By Andi Bourne
Pathfinder 

Biannual Field Trip Engages Students in Civics and Science

 

Patti Bartlett

Seeley Lake Elementary eighth grade students learned about a great horned owl at Montana Wild's Raptor Rehabilitation Center in Helena.

On Friday, March 22 Seeley Lake Elementary (SLE) junior high students took their biannual trip to Helena to visit Montana Wild and the State Capitol. Students participated in three different Montana Wild programs and were able to watch the Senate in action as well as meet Governor Steve Bullock.

The junior high takes this trip every other year when the legislature is in session. SLE Civics Teacher Duane Schlabach has his students follow a bill of their choice in Civics class so they understand the process of how a bill is introduced, goes through committee hearings and passes both chambers before finally landing on the Governor's desk for a signature or veto.

The House was not in session on Friday due to a long day previously working on the budget. However, the students were able to watch the Senate in action.

"It was great to see a few students recognize the legislators whose bills they were following," said Schlabach.

Schlabach said the reason he takes students to the legislature is best summed up by former Supreme Court Justice Sandra Day O'Conner, "Democracy is not inherited at birth but rather learned at school."

Schlabach explained, "I feel that with our testing culture in public schools where a school gets a report card on student achievement the focus has naturally shifted to the subject areas being tested and civics is not one of those tested. While I'm not denigrating the importance of core subject areas (I teach them myself!) I believe we have forgotten about teaching civics. I have made it my personal mission, with administrative approval, to teach civics because I believe a) that it teaches self-confidence in teaching students that they can make a difference, b) it also teaches responsibility because we must participate in a government of the people and for the people in order to ensure the freedoms we currently enjoy, and c) it connects them to a sense of community where one individual becomes part of something larger than him/herself."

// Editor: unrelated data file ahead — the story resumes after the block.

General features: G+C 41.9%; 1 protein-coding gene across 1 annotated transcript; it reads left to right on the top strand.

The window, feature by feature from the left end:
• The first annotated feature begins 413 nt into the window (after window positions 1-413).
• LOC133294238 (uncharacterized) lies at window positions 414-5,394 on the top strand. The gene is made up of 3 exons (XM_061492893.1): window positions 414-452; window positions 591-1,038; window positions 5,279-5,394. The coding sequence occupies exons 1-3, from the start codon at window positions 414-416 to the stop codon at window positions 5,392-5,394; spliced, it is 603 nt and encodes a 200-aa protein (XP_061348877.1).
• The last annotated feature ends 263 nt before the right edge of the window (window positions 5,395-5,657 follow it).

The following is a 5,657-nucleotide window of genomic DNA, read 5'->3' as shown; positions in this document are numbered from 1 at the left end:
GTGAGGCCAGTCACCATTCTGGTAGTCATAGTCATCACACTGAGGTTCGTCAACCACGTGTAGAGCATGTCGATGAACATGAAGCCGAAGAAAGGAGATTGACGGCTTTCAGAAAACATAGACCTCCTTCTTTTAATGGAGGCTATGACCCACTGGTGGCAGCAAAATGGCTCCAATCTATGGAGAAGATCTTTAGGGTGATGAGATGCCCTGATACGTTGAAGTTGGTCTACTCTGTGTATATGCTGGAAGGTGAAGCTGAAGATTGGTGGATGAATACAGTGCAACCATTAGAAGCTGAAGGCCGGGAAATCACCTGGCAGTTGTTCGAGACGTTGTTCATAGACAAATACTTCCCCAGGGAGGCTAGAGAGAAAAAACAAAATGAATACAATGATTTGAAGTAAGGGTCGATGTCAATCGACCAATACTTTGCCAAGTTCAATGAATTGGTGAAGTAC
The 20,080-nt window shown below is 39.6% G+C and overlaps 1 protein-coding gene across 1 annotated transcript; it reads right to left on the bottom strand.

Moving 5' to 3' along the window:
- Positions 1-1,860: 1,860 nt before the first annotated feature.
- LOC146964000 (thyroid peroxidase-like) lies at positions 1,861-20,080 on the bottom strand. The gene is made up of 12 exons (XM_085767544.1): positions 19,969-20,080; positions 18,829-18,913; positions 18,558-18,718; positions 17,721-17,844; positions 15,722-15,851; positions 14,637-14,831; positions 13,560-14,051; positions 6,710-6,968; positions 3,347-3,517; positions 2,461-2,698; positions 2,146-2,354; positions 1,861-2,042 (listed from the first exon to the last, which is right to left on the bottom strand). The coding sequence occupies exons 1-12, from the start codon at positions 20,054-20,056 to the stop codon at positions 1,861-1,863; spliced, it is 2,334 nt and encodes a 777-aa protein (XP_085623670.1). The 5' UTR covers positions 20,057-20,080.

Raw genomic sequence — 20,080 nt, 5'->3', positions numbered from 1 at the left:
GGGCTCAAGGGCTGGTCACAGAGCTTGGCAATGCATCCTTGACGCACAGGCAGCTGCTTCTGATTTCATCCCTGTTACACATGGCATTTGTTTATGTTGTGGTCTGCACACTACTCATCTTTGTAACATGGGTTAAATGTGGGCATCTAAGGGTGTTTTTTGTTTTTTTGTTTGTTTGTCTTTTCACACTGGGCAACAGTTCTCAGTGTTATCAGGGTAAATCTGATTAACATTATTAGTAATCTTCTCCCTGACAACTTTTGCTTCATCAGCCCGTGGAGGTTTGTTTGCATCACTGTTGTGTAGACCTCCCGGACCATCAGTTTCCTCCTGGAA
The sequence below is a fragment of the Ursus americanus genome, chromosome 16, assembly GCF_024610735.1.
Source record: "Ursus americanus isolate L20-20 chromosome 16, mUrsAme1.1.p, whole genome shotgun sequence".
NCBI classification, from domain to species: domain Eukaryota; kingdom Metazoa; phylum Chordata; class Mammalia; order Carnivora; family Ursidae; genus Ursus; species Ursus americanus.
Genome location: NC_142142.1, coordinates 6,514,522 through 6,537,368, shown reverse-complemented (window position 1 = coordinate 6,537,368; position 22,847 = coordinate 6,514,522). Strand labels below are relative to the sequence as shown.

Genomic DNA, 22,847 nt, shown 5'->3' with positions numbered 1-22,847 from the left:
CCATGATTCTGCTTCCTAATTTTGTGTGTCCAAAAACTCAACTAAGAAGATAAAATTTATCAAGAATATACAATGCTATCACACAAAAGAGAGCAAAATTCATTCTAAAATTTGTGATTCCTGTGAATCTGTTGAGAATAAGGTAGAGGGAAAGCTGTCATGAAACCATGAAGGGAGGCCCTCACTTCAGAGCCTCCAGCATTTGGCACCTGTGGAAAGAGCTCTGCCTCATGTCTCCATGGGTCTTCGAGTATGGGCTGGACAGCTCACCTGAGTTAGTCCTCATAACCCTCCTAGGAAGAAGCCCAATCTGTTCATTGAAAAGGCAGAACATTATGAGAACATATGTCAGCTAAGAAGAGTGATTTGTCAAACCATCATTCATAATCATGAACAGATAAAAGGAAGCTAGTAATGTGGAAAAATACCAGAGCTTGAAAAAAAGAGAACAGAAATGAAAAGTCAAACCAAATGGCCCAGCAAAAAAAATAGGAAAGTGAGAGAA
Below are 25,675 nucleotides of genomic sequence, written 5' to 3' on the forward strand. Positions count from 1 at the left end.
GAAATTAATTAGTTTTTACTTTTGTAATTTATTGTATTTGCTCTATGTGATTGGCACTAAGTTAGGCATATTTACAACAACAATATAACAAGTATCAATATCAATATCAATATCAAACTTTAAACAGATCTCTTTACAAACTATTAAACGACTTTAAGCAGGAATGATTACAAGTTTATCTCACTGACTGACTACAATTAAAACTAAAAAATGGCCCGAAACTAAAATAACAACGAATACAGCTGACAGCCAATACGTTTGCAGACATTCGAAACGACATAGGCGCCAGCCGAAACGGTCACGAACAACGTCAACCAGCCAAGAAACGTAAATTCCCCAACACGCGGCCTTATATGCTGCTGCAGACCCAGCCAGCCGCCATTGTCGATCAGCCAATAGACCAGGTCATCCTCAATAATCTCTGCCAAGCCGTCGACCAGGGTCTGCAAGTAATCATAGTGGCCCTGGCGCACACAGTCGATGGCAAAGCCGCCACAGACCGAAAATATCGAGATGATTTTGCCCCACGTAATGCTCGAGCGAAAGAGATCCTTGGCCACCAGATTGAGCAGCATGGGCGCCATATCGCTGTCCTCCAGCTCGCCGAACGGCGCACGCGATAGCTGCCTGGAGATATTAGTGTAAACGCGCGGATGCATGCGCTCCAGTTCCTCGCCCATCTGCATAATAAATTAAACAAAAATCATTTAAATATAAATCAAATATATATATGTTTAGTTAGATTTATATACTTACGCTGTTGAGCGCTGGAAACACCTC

The eighth graders visited the capitol in the morning while the seventh graders attended Montana Wild. In the afternoon they switched.

During the seventh-graders afternoon tour, Governor Steve Bullock walked through the rotunda. Schlabach said he recognized the students as being from Seeley Lake. He gave us an impromptu tour of his office.


"It was a once in a lifetime opportunity for the seventh graders," said Schlabach. "The beauty of teaching civics in the great state of Montana is the accessibility of our elected officials and the personal tour of the Governor's office exemplifies this very well."

At Montana Wild, a long eared owl and a great horned owl were special guests in the raptor rehabilitation portion of the program. The primary goal of the rehabilitation facility is to return birds to the wild; however, some were injured beyond the point of being self-sufficient and are kept at Montana Wild for student/public presentations.

Students also participated in an archery program. They were given a safety lesson, taught to shoot and score. Along with the archery program, students participated in an interactive wolf program.

Montana Fish Wildlife and Parks offers grant opportunities for rural schools to visit Montana Wild by subsidizing transportation costs. SLE Outdoor Coordinator Bridget Laird was responsible for acquiring the grant to make the trip possible.

Photo provided

SLE's seventh grade class poses with Governor Steve Bullock. They were given an impromptu tour of the Governor's office after he passed them in the hallway and recognized the group was from Seeley Lake.

 

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